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Open Access Highly Accessed Research article

Distribution of high and low risk HPV types by cytological status: a population based study from Italy

Paolo Giorgi Rossi1*, Francesco Chini1, Simonetta Bisanzi2, Elena Burroni2, Giuseppe Carillo3, Amedeo Lattanzi4, Claudio Angeloni4, Aurora Scalisi5, Rosalba Macis6, Maria T Pini7, Paola Capparucci8, Gabriella Guasticchi1, Francesca M Carozzi2 and the Prevalence Italian Working Group.HPV

Author Affiliations

1 Laziosanità - Agency for Public Health, Lazio Region. Via di S. Costanza 53, 00198 - Rome, Italy

2 Analytical and Biomolecular Cytology Unit, Cancer Prevention and Research Institute, ISPO, Via Cosimo il Vecchio 2, Florence - 50139, Italy

3 Anatomia Patologica, Ospedale G. Moscati, ASL Caserta 2, Aversa (CE) - 81021, Italy

4 Coordinamento Screening, ASL Teramo, Teramo - 64100, Italy

5 Coordinamento Screening, ASL Catania, Catania - 95124, Italy

6 Anatomia Patologica, ASL Cagliari 09125, Italy

7 Coordinamento Screening, Dipartimento Materno Infantile, ASL Napoli 2, Giugliano in Campania (NA) - 80014, Italy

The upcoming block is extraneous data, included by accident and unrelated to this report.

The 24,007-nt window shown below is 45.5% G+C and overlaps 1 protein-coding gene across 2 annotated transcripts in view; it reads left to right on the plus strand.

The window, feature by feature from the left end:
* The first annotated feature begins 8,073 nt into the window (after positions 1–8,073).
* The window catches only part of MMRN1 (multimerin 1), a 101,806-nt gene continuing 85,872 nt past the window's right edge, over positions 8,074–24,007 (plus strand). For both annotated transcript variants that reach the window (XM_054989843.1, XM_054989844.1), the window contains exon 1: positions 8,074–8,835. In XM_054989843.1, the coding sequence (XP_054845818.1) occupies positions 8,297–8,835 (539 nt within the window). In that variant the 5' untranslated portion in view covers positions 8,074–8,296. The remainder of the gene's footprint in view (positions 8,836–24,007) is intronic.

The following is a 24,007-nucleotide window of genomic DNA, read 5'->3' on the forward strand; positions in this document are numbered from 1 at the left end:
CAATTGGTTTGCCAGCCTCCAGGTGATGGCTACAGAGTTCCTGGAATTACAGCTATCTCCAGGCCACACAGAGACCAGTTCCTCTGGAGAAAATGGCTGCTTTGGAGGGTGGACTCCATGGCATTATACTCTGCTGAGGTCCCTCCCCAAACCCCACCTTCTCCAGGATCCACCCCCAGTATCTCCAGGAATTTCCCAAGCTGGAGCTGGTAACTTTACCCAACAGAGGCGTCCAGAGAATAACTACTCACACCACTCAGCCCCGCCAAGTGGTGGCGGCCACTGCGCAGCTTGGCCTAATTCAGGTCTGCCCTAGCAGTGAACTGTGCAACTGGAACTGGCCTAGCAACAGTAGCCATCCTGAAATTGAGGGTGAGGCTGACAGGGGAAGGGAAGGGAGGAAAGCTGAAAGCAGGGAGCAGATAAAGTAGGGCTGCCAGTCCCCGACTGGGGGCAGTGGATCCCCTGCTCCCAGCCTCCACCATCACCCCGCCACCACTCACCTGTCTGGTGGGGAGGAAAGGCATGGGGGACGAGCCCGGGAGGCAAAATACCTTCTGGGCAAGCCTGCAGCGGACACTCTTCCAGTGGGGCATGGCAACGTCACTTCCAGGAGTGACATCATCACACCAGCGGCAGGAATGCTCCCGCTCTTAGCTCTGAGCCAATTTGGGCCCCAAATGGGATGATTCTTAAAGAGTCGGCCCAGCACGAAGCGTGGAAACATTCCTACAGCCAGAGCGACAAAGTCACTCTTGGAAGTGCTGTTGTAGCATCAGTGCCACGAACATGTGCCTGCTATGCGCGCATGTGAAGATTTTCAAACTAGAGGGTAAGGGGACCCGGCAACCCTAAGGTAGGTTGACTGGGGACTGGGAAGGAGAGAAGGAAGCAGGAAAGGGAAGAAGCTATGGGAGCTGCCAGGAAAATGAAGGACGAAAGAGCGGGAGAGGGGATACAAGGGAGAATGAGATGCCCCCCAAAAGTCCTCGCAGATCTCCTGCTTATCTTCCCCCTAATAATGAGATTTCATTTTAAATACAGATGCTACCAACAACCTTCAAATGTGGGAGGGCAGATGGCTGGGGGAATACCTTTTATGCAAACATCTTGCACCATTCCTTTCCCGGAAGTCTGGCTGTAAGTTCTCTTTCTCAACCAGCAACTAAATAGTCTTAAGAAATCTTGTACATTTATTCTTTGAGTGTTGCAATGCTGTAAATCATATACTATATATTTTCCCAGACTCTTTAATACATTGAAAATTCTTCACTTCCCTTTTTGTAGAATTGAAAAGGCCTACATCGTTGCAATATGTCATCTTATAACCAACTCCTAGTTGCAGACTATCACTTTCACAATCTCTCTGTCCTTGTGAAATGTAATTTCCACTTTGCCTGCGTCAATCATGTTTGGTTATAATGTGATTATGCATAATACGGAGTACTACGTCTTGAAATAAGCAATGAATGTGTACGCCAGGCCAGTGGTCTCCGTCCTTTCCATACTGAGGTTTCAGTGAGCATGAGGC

8 Coordinamento Screening ASL Roma C, Rome, Italy

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Infectious Agents and Cancer 2011, 6:2  doi:10.1186/1750-9378-6-2

Published: 20 January 2011

Abstract

Background

HPV type distribution by cytological status represents useful information to predict the impact of mass vaccination on screening programs.

Methods

women aged from 25 to 64 who attended cervical cancer screening in five different Italian regions were tested for HPV infection with Hybrid Capture II (HCII) low and high risk probes. Women repeating Pap-test upon unsatisfactory or positive results, or as a post-treatment and post-colposcopy follow-up analysis, were excluded from our study. High risk (HR) HPV positive samples were typed using GP5+/GP6+ primed PCR, followed by Reverse Line Blot for 18 high/intermediate risk HPV types, while low risk (LR) HPV positive samples were tested with type specific primers for HPV6 and HPV11.

Results

3410 women had a valid HCII and Pap-test. The prevalence of HR and LR infections was 7.0% and 3.6%, 29.1% and 13.7%, 68.1% and 31.9%, 60.0% and 0.0%, 65.0% and 12.0%, for negative, ASC-US, L-SIL, ASC-H and H-SIL cytology, respectively. The fraction of ASC-US+ cytology due to HPV 16 and 18 ranged from 11.2 (HPV 16/18 alone) to 15.4% (including HPV 16/18 in co-infection with other virus strains), and that due to HPV 6 and 11 ranged from 0.2% (HPV 6/11 alone) to 0.7% (including HPV 6/11 in co-infection with other LR virus strains).

Conclusions

mass vaccination with bivalent or quadrivalent HPV vaccine would modestly impact on prevalence of abnormal Pap-test in screening.